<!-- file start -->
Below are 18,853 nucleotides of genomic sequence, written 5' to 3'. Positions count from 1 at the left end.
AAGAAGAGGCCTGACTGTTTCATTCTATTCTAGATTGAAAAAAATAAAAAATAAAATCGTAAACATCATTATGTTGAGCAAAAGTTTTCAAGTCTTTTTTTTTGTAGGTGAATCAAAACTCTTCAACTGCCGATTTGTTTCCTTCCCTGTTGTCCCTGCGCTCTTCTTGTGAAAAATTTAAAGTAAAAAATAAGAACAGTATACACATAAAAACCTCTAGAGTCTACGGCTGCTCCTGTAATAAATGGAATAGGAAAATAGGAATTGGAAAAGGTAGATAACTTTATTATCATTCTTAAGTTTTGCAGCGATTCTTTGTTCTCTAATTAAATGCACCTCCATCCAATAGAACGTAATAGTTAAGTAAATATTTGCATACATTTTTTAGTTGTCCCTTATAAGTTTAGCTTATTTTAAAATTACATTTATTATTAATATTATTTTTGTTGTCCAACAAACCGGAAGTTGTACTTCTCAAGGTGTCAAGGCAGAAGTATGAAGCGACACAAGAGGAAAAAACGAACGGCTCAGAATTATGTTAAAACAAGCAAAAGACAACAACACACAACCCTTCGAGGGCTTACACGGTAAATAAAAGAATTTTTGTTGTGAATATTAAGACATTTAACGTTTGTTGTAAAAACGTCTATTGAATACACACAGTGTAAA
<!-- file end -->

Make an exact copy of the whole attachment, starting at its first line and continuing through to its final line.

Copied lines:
Below are 18,853 nucleotides of genomic sequence, written 5' to 3'. Positions count from 1 at the left end.
AAGAAGAGGCCTGACTGTTTCATTCTATTCTAGATTGAAAAAAATAAAAAATAAAATCGTAAACATCATTATGTTGAGCAAAAGTTTTCAAGTCTTTTTTTTTGTAGGTGAATCAAAACTCTTCAACTGCCGATTTGTTTCCTTCCCTGTTGTCCCTGCGCTCTTCTTGTGAAAAATTTAAAGTAAAAAATAAGAACAGTATACACATAAAAACCTCTAGAGTCTACGGCTGCTCCTGTAATAAATGGAATAGGAAAATAGGAATTGGAAAAGGTAGATAACTTTATTATCATTCTTAAGTTTTGCAGCGATTCTTTGTTCTCTAATTAAATGCACCTCCATCCAATAGAACGTAATAGTTAAGTAAATATTTGCATACATTTTTTAGTTGTCCCTTATAAGTTTAGCTTATTTTAAAATTACATTTATTATTAATATTATTTTTGTTGTCCAACAAACCGGAAGTTGTACTTCTCAAGGTGTCAAGGCAGAAGTATGAAGCGACACAAGAGGAAAAAACGAACGGCTCAGAATTATGTTAAAACAAGCAAAAGACAACAACACACAACCCTTCGAGGGCTTACACGGTAAATAAAAGAATTTTTGTTGTGAATATTAAGACATTTAACGTTTGTTGTAAAAACGTCTATTGAATACACACAGTGTAAA